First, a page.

Foth read a familiar scripture to us, but the way he read it—with non-verbal communication that included in a new reflection of how I’ve heard this scripture before—gave it completely new meaning to me. Foth was describing how Jesus most likely delivered the words He said in Mathew 21-21. When the scholars were trying to trick Jesus by asking Him if they should pay Roman taxes, Foth said he imagined Jesus saying, “Let me see one of those coins… then after looking at it and holding it out to the scholars, Jesus said, “Whose is this image and superscription? 21 They say unto him, Caesar’s.” Then Foth imagines Jesus tossing the penny on to the ground as if it didn’t mean anything, saying, “Render therefore unto Caesar the things which are Caesar’s,” and Foth then imagines Jesus pointing to each person and saying slowly and deliberately as if looking into their hearts, “and unto God the things that are God’s.”

You see, that coin was made in the image of Caesar—just a coin, nothing that really means anything—and it was all Caesar could claim. But God—He made you and me in His image. We and the universe are all God’s and He loves us. God wants us—our hearts—not money that we collect.

When I truly thought about that it was very powerful. I write checks to help people but God wants more of us. He wants our hearts to be in it. It’s easy to give what you have extra of. It’s harder to give what you really value and don’t have as much of. To me, that is my time. Lately I’ve been living in a situation where I’ve been giving up more of my private free time to help family, friends, foster dogs, and those who need some comfort and help of others. It doesn’t come easy to me. I’m used to owning my time and loving my privacy, but giving more of me is what God wants. And the more I give up my tight hold on my time for myself, the more I get out of myself and become a better person. A more loving and caring person. Someone that would make Jesus smile. Someone who brightens other people’s lives instead of sucking the light in for me. I’m still working on it (one small step at a time), but God has been blessing me lately with opportunities to help loved ones and friends.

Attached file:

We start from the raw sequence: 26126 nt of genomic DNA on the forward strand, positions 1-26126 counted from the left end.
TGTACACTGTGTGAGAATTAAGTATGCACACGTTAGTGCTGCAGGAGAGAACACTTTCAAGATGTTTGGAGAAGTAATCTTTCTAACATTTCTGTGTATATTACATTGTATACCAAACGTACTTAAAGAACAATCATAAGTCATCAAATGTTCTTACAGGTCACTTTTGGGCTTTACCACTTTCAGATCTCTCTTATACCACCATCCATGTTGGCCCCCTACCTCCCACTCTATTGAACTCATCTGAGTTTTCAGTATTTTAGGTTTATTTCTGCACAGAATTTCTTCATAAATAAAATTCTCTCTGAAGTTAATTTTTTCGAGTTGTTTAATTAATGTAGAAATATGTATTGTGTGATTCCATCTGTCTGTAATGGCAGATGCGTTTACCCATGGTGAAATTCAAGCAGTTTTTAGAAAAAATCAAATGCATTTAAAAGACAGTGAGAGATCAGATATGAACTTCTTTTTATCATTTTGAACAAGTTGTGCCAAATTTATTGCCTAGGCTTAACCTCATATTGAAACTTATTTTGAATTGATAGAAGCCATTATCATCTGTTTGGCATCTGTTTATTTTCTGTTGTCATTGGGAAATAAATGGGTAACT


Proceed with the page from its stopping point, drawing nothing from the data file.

Jesus gave us a gift not to be surpassed. He gave us His life. We cannot out give God but we can strive to give more of ourselves.

John 15:13
“Greater love hath no man than this, that a man lay down his life for his friends.”